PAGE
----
Just Because You Don’t Like Something, Doesn’t Mean You Can Ignore It

don't ignore
Like most people, I have a long, loooong list of things I don’t like.

In my offline life, these things include:

  • self-absorbed conversationalists
  • cocktail shrimp
  • when people don’t delete a Craigslist ad after the item has sold

The list of online, business-y things that I don’t like? It’s even longer. For the longest time, I eye-rolled at:

  • Facebook (I resent that they’re constantly changing their algorithm)
  • SEO (it seems confusing and isn’t it enough to give my posts obvious titles?)
  • Pinterest (I don’t use it so surely I don’t need to worry about it ….. right?)
  • Pop-ups
  • Webinars
  • That string of emails you get when you sign up for someone’s email list
  • #amillion #hashtags #on #everything

When I’m My Best Self and I see people using these tools, I smile and internally intone “Good for them, not for me.”

But when I’m grumpy or tired or envious, I’ll roll my eyes and congratulate myself for keeping my business “pure” <- aka referral-based and not particularly strategic.

Then, like a Greek fable in which someone suffers for their hubris, I looked at my analytics and realized that 94.45% of my traffic comes from Facebook. (This is how I felt.)

Now imagine that happening again and again and again.

I hired an SEO expert and grew my pageviews by 30,000+ each month.
I installed a pop-up and doubled my sign-ups.
I started making my blog post images Pinterest-friendly and watched this post go viral.
I can only imagine what will happen if I start doing webinars.

I’m not suggesting that you force yourself to do things you hate or to utilize business practices that feel unethical or intrinsically wrong to you.

I am, however, suggesting that you maybe do a tiiiiiny bit of research or, you know, try something before you write it off completely. <- that’s mostly a note to self.

I’m gently nudging all of us to reconsider the things that give us a knee-jerk reaction of “that’s too hard” or “that’s not for me” or “I don’t need to do that.”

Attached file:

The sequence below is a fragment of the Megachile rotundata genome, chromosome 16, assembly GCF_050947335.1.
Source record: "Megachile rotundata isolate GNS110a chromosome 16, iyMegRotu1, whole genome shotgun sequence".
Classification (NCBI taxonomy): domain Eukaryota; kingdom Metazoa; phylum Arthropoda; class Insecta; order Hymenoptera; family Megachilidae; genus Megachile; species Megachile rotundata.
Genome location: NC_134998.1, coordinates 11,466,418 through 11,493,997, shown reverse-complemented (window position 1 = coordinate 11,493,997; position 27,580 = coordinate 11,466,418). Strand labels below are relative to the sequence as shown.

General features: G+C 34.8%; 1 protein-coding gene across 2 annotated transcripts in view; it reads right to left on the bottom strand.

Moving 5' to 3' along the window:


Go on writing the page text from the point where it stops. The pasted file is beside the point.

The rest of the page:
Of course, I’m not just talking about marketing and promotion tactics that we “don’t like.” I’m talking entire sections of our businesses. And our lives.

Just because you don’t like math, money, or numbers doesn’t mean you can ignore your budget. Or taxes.

Find a great accountant. Use Shoeboxed to track your receipts. Set your bills to auto deduct. Ask your friends how they manage their money.

Just because you don’t like self-promotion, doesn’t mean you can keep your work a complete and utter secret.

Gather testimonials, post them somewhere obvious on your site and let them do the talking for you. Write blog posts and articles that showcase your expertise without braggery. Write helpful how-tos and tutorials that show us how much you know.

Just because you don’t like exercise or vegetables or water, doesn’t mean you can avoid them forever.

Dude, just get a cute water bottle and keep it on your desk. Walk to the coffee shop that’s a mile away. Drink a smoothie once in a damn while. Moving and sleeping and eating green things help you write better and work better.

At the risk of sounding like your mom, ignoring something doesn't make it less true. Click To Tweet

So let’s make a pact. Let’s take a hard, honest look that the things we don’t like about blogging and online business. They might just be the things that could make your business amazing.

What aspects of online business do you think you hate? Have you really, actually tried them? What have you changed your mind about? 

P.S. How to feel unproductive and worthless in one easy step!



It’s such and ‘obvious’ epiphany but it’s totally changed the way I run my business and blog!

You Can Change the Rules - Allison Keltner

[…] can follow the data and start using Facebook more because you get more visitors from your page than your Twitter […]

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